Parker v. Curtis Wright Corporation

Filing 27

ORDER denying 26 Motion for Reconsideration. Signed by District Judge Max O. Cogburn, Jr on 4/13/2018. (Pro se litigant served by US Mail.)(chh)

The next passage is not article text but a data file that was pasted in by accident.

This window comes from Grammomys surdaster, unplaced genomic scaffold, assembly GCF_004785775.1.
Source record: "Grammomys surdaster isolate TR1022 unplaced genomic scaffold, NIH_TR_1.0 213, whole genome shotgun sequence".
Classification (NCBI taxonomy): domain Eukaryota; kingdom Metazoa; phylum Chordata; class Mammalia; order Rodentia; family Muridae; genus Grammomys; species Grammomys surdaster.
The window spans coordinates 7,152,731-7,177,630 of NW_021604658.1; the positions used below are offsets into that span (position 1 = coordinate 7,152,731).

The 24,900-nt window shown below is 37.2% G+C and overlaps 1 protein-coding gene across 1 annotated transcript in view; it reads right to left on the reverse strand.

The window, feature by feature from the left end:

Download PDF